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5 waiver claims that could help Diamondbacks' postseason chase

Jesse Friedman Avatar
August 30, 2023
After reportedly trying to acquire right-hander Lucas Giolito at the trade deadline, the Diamondbacks now may be able to acquire him on waivers.

LOS ANGELES — When the trade deadline passed, the window for the Diamondbacks to add frontline talent seemingly closed. Due to recent developments, that window appears to have opened again.

On Tuesday, the Los Angeles Angels surprised the baseball world — including Diamondbacks manager Torey Lovullo — by reportedly placing six active players on waivers, including recently acquired starting pitcher Lucas Giolito; relievers Matt Moore, Reynaldo López and Dominic Leone; and outfielders Hunter Renfroe and Randal Grichuk.

The Angels were not the only team to waive players. The New York Yankees reportedly waived outfielder Harrison Bader, and the New York Mets waived starter Carlos Carrasco. Chicago White Sox starter Mike Clevinger, Colorado Rockies infielder Jurickson Profar and Detroit Tigers reliever Jose Cisneros were reportedly placed on waivers as well.

In Tuesday’s edition of the PHNX Diamondbacks Podcast, we discussed the MLB waiver claim process.

Teams can place claims on players that interest them up until Thursday, when results will be unveiled. Any player that is claimed by more than one team — there will likely be several — will go to the team with the worst record.

Teams do not have to send any assets in return, but they are responsible for paying the player’s salary through the end of the season. Because claimed players will be added to their new roster by MLB’s Aug. 31 deadline, they will be postseason eligible.

Non-contending teams are not likely to place claims on top players, so teams that are still in the race but have worse records than others have a distinct advantage. The Miami Marlins, for example, could place claims on five different players and land all of them. Of course, the Marlins would need to ensure that they are prepared to pay those players’ salaries for the remainder of the year as well as clear space for them on their 40-man roster.

Not all of the players are attractive assets. Some will likely go unclaimed and be returned to their teams. However, the level of talent available on waivers is unprecedented compared to past seasons.

Of the players who were waived, five stand out as potential fits for the Diamondbacks.

Angels relief pitcher Matt Moore pitches against the Mariners at T-Mobile Park. (Michael Thomas Shroyer/USA TODAY Sports)

1. LHP Matt Moore, Angels

With a team bullpen ERA of 5.20 from July 14 through the start of play on Wednesday, the Diamondbacks arguably have more to gain by adding left-handed reliever Matt Moore than any other contending team in the league.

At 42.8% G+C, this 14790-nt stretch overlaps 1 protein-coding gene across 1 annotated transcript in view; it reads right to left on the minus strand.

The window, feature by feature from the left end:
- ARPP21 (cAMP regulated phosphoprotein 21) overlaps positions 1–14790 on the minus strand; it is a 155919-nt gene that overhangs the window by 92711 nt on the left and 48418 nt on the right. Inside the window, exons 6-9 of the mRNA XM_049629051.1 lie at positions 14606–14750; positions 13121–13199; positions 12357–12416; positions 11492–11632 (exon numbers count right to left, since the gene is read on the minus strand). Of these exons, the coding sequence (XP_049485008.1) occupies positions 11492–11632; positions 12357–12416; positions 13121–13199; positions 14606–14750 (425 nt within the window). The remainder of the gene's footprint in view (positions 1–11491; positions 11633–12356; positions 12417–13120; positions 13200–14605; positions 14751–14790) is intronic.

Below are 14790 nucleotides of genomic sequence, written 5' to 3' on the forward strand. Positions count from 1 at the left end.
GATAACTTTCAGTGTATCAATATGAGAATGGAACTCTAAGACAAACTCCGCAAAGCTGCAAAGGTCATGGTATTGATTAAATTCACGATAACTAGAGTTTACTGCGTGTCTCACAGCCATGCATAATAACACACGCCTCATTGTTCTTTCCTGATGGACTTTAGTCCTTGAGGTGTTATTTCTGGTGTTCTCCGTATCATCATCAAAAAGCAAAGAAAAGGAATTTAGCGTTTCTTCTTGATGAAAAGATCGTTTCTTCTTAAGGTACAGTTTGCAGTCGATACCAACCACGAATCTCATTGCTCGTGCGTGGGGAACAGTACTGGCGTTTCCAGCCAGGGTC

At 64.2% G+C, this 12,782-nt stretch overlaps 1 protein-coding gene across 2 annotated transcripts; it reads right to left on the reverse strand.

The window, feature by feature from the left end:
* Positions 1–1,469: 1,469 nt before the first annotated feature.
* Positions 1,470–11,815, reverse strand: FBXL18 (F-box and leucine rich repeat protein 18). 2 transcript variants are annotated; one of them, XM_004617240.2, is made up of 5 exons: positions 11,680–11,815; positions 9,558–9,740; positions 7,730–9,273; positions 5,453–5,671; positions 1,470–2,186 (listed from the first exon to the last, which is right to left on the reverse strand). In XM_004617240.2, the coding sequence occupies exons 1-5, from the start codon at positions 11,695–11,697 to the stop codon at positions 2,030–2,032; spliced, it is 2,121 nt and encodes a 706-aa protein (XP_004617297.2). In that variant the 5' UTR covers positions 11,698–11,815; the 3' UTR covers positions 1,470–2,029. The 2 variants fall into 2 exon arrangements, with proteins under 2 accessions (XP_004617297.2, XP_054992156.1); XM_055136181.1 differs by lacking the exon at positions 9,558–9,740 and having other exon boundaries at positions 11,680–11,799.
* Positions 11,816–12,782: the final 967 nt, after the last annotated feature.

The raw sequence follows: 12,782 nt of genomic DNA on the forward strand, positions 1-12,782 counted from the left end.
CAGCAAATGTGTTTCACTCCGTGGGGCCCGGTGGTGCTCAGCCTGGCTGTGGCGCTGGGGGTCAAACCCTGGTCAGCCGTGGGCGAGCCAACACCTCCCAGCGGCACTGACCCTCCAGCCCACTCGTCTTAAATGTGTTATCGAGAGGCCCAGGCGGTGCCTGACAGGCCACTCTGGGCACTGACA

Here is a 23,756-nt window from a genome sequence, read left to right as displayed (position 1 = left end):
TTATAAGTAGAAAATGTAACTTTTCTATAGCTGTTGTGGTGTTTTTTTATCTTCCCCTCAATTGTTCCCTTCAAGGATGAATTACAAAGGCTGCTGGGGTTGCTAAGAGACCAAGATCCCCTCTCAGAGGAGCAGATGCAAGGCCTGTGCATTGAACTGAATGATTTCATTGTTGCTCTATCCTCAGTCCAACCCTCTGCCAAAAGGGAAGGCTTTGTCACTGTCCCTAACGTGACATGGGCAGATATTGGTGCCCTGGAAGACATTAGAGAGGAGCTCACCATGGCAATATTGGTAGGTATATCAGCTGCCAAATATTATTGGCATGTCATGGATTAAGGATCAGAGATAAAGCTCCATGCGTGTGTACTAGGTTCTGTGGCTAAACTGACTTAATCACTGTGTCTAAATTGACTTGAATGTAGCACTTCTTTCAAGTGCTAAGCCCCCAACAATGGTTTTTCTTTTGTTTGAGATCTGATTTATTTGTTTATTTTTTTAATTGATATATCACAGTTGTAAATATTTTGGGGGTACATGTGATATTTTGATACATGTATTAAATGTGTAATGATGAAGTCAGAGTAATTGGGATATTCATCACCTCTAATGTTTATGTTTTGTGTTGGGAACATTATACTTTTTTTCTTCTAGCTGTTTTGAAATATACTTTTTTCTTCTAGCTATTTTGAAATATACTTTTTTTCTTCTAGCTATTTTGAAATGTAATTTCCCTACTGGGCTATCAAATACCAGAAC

In 43 innings with the Angels, Moore is 3-1 with a 2.30 ERA, 0.98 WHIP, 27.8 percent strikeout rate and 7.1 percent walk rate. Last year with the Texas Rangers, Moore was similarly dominant, posting a 1.95 ERA in 74 innings.

While Moore’s 3.57 FIP this year suggests some degree of over-performance, he would instantly slot in as one of the Diamondbacks’ best relievers.

From the left side, the Diamondbacks currently have Joe Mantiply and Kyle Nelson in their bullpen. Mantiply was an All-Star last year and has had success against lefties this year, but righties have a .265/.308/.653 slash line against him, significantly limiting his overall effectiveness.

Nelson has had a strong year with a 3.19 ERA, but he has struggled late in games. In innings 7-9, opposing hitters are slashing .300/.354/.550 against him.

It should be noted that Moore has significant reverse splits. Lefties have an .841 OPS against Moore this year compared to a .538 mark for righties. If the Diamondbacks acquire him, they would still lack an ideal counterattack for left-handed hitters late in close games.

Nonetheless, Moore is a proven backend reliever, and the Diamondbacks need more of those. Any team that successfully claims Moore will owe him roughly $1.3 million for the remainder of the season. He will be a free agent at season’s end.

Angels relief pitcher Reynaldo Lopez pitches against the Mariners at Angel Stadium. (Gary A. Vasquez/USA TODAY Sports)

2. RHP Reynaldo López, Angels

Just over a month ago, the Angels traded two of their top prospects in catcher Edgar Quero and left-handed pitcher Ky Bush to the White Sox for Reynaldo López and Lucas Giolito. Now, both López and Giolito are effectively available for free.

In 2023, the 29-year-old López has a 3.86 ERA and 1.34 WHIP in 53.2 innings. Since being dealt the Angels, his ERA is just 2.31.

López’s 12.1 percent walk rate this year is the second-worst mark of his career, but his 30.7 percent strikeout rate is his best ever in a single season. Should the Diamondbacks acquire him, López’s season strikeout rate would rank second on their team, trailing only that of closer Paul Sewald.